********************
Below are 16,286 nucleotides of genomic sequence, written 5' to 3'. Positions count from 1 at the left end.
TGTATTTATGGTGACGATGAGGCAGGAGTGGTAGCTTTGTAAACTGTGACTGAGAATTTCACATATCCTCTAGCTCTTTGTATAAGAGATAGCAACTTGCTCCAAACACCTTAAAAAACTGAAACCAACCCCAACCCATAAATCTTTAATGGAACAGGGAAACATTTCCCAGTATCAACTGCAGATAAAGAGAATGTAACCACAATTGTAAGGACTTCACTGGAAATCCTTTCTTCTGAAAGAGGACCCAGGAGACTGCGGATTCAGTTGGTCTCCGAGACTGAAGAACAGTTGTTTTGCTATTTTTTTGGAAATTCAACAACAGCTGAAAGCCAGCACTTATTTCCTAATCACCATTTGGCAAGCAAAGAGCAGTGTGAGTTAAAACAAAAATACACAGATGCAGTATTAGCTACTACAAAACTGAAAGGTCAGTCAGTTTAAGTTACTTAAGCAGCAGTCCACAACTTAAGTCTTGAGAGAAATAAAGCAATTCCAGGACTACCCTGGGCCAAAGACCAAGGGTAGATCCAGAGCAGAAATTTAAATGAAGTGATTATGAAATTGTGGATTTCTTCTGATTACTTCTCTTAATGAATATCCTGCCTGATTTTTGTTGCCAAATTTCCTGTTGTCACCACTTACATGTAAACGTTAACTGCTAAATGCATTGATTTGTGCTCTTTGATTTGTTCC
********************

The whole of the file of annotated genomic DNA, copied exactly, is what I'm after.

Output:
Below are 16,286 nucleotides of genomic sequence, written 5' to 3'. Positions count from 1 at the left end.
TGTATTTATGGTGACGATGAGGCAGGAGTGGTAGCTTTGTAAACTGTGACTGAGAATTTCACATATCCTCTAGCTCTTTGTATAAGAGATAGCAACTTGCTCCAAACACCTTAAAAAACTGAAACCAACCCCAACCCATAAATCTTTAATGGAACAGGGAAACATTTCCCAGTATCAACTGCAGATAAAGAGAATGTAACCACAATTGTAAGGACTTCACTGGAAATCCTTTCTTCTGAAAGAGGACCCAGGAGACTGCGGATTCAGTTGGTCTCCGAGACTGAAGAACAGTTGTTTTGCTATTTTTTTGGAAATTCAACAACAGCTGAAAGCCAGCACTTATTTCCTAATCACCATTTGGCAAGCAAAGAGCAGTGTGAGTTAAAACAAAAATACACAGATGCAGTATTAGCTACTACAAAACTGAAAGGTCAGTCAGTTTAAGTTACTTAAGCAGCAGTCCACAACTTAAGTCTTGAGAGAAATAAAGCAATTCCAGGACTACCCTGGGCCAAAGACCAAGGGTAGATCCAGAGCAGAAATTTAAATGAAGTGATTATGAAATTGTGGATTTCTTCTGATTACTTCTCTTAATGAATATCCTGCCTGATTTTTGTTGCCAAATTTCCTGTTGTCACCACTTACATGTAAACGTTAACTGCTAAATGCATTGATTTGTGCTCTTTGATTTGTTCC